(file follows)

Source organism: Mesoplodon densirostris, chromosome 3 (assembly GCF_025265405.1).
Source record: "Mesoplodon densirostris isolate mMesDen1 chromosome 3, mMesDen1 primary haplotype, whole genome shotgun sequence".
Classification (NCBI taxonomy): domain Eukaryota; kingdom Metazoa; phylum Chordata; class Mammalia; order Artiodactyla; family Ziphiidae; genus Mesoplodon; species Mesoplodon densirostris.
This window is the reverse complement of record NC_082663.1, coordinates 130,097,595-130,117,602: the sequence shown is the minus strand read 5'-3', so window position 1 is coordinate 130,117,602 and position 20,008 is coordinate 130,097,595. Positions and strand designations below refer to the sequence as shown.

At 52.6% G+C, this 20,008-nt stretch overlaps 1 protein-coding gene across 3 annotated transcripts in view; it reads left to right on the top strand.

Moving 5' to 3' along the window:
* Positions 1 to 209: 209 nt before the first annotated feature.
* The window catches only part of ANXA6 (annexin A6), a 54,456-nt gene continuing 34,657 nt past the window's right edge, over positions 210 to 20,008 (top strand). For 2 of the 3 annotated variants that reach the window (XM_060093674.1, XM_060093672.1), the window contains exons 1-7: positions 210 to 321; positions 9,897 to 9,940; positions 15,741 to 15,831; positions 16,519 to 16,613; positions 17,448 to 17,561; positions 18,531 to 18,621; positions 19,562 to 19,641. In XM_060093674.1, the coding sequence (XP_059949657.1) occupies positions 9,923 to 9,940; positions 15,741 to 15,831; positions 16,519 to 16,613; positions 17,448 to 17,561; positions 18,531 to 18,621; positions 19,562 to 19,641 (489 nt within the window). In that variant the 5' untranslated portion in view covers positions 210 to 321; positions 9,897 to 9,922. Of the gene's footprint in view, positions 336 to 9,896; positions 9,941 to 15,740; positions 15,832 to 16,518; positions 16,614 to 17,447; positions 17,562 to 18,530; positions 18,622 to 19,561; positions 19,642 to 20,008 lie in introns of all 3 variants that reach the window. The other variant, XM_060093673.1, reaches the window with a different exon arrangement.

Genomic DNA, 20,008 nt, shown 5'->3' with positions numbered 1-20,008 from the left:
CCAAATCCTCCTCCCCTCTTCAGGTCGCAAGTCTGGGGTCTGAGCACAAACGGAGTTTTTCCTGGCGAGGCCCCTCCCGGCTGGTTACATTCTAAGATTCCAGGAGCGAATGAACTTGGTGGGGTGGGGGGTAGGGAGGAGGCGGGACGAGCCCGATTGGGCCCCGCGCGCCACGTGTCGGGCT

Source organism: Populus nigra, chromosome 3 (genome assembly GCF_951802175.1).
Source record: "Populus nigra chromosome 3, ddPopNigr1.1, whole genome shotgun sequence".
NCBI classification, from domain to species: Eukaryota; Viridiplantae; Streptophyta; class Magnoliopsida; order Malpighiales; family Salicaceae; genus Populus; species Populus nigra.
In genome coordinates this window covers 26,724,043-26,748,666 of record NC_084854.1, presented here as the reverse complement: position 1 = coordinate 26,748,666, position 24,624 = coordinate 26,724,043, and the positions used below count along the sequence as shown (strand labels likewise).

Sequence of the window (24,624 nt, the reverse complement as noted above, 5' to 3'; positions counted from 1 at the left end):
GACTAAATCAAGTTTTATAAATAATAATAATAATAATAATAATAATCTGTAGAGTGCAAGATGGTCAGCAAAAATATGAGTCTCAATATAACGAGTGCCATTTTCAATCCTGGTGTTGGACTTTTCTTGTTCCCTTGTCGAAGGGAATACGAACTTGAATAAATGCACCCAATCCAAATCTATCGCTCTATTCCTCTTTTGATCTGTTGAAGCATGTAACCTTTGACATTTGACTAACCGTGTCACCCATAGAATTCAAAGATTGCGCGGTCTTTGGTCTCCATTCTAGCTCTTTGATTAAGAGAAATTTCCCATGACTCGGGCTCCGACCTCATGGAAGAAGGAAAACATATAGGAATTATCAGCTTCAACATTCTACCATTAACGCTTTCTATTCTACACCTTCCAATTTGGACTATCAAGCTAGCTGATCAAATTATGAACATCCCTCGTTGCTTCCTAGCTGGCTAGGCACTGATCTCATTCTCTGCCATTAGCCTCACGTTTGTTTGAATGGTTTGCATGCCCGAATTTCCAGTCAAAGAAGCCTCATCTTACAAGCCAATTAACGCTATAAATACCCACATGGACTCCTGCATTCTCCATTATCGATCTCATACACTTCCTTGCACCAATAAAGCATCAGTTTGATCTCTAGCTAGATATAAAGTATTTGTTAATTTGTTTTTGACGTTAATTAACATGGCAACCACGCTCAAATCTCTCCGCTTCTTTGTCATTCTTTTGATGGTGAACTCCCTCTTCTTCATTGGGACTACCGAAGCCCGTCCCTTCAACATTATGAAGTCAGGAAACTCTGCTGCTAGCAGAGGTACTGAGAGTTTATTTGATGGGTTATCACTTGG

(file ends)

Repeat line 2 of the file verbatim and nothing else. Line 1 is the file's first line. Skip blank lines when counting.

Source record: "Mesoplodon densirostris isolate mMesDen1 chromosome 3, mMesDen1 primary haplotype, whole genome shotgun sequence".